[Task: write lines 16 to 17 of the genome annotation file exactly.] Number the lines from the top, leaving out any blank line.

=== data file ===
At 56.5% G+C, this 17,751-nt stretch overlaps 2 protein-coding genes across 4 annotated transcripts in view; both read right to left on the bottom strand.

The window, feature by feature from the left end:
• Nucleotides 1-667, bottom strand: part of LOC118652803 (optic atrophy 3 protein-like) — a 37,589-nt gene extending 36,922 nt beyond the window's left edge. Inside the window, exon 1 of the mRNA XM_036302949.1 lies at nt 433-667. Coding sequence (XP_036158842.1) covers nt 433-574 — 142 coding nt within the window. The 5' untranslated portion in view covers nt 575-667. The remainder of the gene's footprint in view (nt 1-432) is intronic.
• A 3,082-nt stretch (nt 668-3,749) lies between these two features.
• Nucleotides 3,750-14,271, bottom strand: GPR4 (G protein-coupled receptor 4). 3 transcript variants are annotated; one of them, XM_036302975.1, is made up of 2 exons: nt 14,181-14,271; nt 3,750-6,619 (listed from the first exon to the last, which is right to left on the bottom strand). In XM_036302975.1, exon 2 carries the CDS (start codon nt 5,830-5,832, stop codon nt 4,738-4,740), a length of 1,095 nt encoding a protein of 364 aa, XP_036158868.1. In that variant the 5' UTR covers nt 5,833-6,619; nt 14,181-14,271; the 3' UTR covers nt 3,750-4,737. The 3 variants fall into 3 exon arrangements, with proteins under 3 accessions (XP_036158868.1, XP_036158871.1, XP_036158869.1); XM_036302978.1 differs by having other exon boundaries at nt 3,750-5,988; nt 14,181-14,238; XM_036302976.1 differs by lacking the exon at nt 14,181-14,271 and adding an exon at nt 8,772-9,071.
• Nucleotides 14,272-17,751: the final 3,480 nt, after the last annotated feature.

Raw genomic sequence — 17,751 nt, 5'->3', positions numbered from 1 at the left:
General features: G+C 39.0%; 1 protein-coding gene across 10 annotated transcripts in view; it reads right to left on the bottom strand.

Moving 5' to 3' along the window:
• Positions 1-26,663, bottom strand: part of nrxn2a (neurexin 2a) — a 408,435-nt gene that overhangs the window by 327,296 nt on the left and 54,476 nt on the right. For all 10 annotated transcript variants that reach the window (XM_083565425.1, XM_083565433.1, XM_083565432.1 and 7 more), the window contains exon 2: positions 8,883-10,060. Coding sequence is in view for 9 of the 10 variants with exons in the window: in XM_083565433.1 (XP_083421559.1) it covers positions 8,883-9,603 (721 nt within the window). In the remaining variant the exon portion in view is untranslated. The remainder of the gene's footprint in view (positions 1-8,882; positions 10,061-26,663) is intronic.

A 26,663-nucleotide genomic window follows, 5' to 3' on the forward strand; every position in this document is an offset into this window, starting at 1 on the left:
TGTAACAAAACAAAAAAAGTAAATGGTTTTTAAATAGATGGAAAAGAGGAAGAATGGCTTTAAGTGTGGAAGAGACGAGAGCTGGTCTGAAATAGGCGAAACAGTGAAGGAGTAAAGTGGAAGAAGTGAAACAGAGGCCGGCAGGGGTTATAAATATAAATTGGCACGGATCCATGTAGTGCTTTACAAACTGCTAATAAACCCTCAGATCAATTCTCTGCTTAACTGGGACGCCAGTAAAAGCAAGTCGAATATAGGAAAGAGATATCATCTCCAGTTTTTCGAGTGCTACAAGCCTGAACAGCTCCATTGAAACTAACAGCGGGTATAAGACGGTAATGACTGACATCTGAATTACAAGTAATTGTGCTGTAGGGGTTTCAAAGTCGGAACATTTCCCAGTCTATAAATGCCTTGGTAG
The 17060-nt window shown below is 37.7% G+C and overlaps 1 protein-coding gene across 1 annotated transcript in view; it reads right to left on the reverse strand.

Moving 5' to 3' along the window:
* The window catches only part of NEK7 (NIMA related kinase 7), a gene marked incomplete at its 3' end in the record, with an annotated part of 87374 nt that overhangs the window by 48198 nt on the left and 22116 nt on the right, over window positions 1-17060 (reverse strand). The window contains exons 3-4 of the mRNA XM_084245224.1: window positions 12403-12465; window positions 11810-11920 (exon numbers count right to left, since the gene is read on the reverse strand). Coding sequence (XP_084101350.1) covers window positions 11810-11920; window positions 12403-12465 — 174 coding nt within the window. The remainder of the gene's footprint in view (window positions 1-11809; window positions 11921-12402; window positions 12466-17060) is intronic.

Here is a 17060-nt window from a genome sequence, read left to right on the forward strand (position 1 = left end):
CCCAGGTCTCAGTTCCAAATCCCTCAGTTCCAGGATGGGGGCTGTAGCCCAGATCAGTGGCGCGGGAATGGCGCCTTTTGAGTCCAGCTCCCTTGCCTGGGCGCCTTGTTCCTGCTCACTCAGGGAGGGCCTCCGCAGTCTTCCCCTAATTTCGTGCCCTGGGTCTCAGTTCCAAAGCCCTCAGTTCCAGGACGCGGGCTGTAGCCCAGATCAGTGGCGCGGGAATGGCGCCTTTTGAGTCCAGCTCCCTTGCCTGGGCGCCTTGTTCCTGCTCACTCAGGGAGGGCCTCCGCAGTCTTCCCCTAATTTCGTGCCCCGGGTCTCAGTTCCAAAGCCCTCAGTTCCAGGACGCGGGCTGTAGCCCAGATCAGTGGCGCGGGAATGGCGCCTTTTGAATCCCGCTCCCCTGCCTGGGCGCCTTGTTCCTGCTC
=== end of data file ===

Here is a 17060-nt window from a genome sequence, read left to right on the forward strand (position 1 = left end):
CCCAGGTCTCAGTTCCAAATCCCTCAGTTCCAGGATGGGGGCTGTAGCCCAGATCAGTGGCGCGGGAATGGCGCCTTTTGAGTCCAGCTCCCTTGCCTGGGCGCCTTGTTCCTGCTCACTCAGGGAGGGCCTCCGCAGTCTTCCCCTAATTTCGTGCCCTGGGTCTCAGTTCCAAAGCCCTCAGTTCCAGGACGCGGGCTGTAGCCCAGATCAGTGGCGCGGGAATGGCGCCTTTTGAGTCCAGCTCCCTTGCCTGGGCGCCTTGTTCCTGCTCACTCAGGGAGGGCCTCCGCAGTCTTCCCCTAATTTCGTGCCCCGGGTCTCAGTTCCAAAGCCCTCAGTTCCAGGACGCGGGCTGTAGCCCAGATCAGTGGCGCGGGAATGGCGCCTTTTGAATCCCGCTCCCCTGCCTGGGCGCCTTGTTCCTGCTC